BOYS Exhibition: I Am No Different Than You

Exhibition Name: I Am No Different Than You

Date: 22nd – 27th March

Venue: Water Pavilion

“BOYS” Curation Statement

I Am No Different Than You is an exhibition that features one of Daniel Adams’ photography projects titled “BOYS” created in 2020. Adams is a conceptual portrait photographer based in Malaysia. Through his lens, we explore the letter G from the term LGBTQ+. The LGBTQ+ community is an umbrella term for gender, romantic, sexual, and queer minorities. This represents members of the lesbian, gay, bisexual, transgender, and queer or questioning community. It additionally includes many other subcultures like pansexual, asexual, and pangender. In Malaysia where expression of sexual orientation is restricted, we see those brave souls who fight back and show who they are. The gay men represented in this series have fun colorful makeup that highlights their facial features. Each featured personality is designated their own color highlighting their prominent features and matching their auras. The bright rainbow colors bring out the uniqueness of each individual, yet they look no different than you and I. BOYS is a powerful series paying tribute to those who are fighting to truly be themselves.

Many people around the world live in fear because of rampant discrimination for their sexual orientation, gender identity, and how they choose to represent themselves to the world. Despite recent progress in legal rights and a broader awareness on the global stage, the LGBTQ+ community still finds itself underrepresented and often misunderstood. In the earlier days, members of this community have been silenced and restricted from basic human rights. By the year 2020, sixty-nine countries consider consensual sexual acts between adults of the same sex as a crime. Nine countries can issue a death penalty. People have used religion, social conventions, eugenics, and other ways to justify such mistreatment.

Furthermore, despite having a prominent LGBTQ+ community, some places have a complicated relationship between mainstream media and the LGBTQ+ community. They are either represented negatively or underrepresented. The characters on-screen would often be stereotyped in a specific type, for example, a gay person would be energetic, chirpy, and flashy, while a lesbian would have short-cut hair, look edgy and not fit in the crowd. Popular entertainment also has less racial representation. According to GLAAD, an American non-governmental media monitoring organization created to highlight the discrimination in media, BIPOC only makes up thirty-four percent of LGBTQ+ characters on broadcast networks. The strong visual impact of Adams’ work breaks through those barriers. He asked individuals from different racial backgrounds to be a part of his work. His individual and group shots show a strong call for diversity. To further accentuate his visual creativity, he uses different bright colors and fun props to showcase how vibrant each individual is, and it is for the same reason Adams’ work has always been captivating. His creative talents allow each featured personality to exuberate with confidence, and that passes on to his viewers too. Even though BOYS is based in Malaysia, however, Adams’ work translates across borders.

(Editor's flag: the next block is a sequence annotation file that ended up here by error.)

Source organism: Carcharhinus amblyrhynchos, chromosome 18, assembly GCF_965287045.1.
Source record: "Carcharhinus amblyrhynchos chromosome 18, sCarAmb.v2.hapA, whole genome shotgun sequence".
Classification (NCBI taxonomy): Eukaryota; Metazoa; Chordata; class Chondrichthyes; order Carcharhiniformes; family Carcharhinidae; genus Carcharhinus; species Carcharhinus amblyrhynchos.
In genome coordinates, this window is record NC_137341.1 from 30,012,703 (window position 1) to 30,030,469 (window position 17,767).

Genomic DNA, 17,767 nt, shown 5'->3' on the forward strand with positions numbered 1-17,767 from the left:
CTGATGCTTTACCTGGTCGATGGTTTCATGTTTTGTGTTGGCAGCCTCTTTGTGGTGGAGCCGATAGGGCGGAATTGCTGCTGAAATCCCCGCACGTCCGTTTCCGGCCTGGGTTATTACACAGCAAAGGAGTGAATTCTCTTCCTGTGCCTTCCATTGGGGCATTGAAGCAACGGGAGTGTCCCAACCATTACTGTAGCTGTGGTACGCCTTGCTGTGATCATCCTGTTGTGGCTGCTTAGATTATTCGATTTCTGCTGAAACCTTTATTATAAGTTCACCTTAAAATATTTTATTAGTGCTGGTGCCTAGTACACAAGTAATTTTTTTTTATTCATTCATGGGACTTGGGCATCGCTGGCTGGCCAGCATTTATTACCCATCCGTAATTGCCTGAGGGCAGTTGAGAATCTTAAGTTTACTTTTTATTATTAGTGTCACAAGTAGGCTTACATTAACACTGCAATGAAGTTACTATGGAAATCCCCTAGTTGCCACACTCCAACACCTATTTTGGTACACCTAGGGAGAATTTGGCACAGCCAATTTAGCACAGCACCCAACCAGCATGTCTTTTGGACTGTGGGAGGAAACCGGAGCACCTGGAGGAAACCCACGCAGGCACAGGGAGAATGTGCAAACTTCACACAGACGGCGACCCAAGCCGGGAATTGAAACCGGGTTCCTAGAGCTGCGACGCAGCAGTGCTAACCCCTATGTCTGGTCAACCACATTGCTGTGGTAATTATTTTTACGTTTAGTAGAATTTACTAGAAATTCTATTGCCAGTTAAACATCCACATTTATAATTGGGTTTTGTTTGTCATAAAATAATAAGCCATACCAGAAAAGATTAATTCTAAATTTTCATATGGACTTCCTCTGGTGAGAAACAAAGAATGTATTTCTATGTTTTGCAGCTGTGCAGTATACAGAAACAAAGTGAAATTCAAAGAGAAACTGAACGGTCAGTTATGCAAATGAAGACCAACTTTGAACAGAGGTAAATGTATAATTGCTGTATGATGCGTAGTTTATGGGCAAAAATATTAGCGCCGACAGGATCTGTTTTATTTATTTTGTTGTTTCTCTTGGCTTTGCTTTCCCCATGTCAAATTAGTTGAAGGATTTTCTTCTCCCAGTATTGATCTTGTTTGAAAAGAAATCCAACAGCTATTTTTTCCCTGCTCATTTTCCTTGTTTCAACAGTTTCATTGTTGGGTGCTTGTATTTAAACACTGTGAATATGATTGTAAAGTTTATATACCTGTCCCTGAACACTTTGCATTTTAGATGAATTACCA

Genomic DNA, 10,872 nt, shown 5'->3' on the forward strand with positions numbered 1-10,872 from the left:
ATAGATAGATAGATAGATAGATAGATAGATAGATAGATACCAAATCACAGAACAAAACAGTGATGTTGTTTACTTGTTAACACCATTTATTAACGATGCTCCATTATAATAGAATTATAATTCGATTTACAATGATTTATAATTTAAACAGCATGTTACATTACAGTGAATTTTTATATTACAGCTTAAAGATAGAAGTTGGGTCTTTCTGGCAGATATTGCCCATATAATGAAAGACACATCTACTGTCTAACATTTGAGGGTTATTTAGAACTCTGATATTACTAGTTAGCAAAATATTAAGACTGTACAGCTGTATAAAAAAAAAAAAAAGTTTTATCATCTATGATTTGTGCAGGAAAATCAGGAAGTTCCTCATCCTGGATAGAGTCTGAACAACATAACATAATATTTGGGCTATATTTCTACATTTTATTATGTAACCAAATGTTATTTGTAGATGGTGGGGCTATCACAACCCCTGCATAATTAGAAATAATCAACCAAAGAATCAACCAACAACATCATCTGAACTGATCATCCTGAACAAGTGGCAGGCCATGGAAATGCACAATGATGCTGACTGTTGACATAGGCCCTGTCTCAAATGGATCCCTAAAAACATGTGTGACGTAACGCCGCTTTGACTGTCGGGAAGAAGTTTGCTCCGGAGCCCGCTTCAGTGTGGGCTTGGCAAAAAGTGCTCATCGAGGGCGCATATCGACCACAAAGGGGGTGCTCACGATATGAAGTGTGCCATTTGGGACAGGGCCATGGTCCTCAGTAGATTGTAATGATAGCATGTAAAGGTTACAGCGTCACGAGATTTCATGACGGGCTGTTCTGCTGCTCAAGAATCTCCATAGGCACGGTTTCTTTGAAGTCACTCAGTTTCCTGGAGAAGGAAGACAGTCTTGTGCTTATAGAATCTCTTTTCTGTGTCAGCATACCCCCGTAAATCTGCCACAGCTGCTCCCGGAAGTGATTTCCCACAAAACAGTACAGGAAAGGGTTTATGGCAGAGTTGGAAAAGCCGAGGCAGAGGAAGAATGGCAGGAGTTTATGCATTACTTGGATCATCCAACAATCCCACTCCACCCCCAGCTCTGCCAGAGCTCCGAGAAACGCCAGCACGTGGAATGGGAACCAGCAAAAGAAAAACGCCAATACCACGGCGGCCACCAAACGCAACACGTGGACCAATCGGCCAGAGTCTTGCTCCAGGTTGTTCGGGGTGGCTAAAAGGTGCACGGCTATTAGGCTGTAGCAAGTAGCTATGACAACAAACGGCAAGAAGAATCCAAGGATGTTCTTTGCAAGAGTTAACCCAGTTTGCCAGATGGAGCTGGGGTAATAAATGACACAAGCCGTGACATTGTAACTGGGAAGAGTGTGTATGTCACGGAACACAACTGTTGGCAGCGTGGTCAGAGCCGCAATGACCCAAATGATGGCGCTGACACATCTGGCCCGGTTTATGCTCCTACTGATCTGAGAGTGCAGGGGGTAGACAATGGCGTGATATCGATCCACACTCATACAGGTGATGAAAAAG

This photo exhibition is the first installment for an upcoming art series where photography is used to showcase the people who are shining a light on the LGBTQ+ community. Sexual orientation and gender identity are fundamental aspects of how an individual defines themselves. As the curator, I hope to use this art series as an opportunity to help the LGBTQ+ community gain more recognition and remove the stigma that societies have attached to them.

I would like to thank Daniel Adams for his powerful and inspiring work and for allowing us to exhibit BOYS at Duke Kunshan University. I would also like to thank the GSRM Club for the collaboration, and Rainie and Anne for their on-site support. I am grateful to the HRC and Professor Miller for sponsoring this exhibition. Thank you to Professor Seth Henderson too, if it was not for taking his class, I would have not thought of putting together an exhibition. Last but not the least, a big thank you to Professor Jung Choi for guiding me throughout this process, without whom this would not be possible.

Bihui Huang

Artist bio: Daniel Adams is a Malaysian conceptual, portrait photographer who explores and blurs the lines between gender, identity and cultural norms. He also delves into the usage of social and political ideologies throughout his concepts, wanting his work to start discussions amongst its viewers. Along with the exploration of these subjects, Daniel also looks for the unusual and the not-your-everyday aspects to implement into his photography, aiming to recreate the surreal images in his head.

Artist Statement: ‘Malaysia’s federal penal code, which dates back to British colonialism, punishes “carnal knowledge against the order of nature” with up to twenty years in prison. The country’s thirteen states and federal territories each have their own Sharia criminal enactment, applicable to Muslims. Almost all such state laws prohibit same-sex relations. They also prohibit “posing” as someone of a different sex, making Malaysia one of the few countries in the world that locks people up simply for being transgender.’ (The Deceased Can’t Speak for Herself: Violence Against LGBT People in Malaysia – Neela Goshal, Human Rights Watch, 2019)

It’s never easy growing up in a home yet alone a home country in which your sexual orientation is constantly looked down upon. The LGBT community still faces struggles day in and day out. I wanted to create a series of images of gay men (all of whom I know/have met before who inspire me). Thank you for constantly being yourselves and pushing boundaries.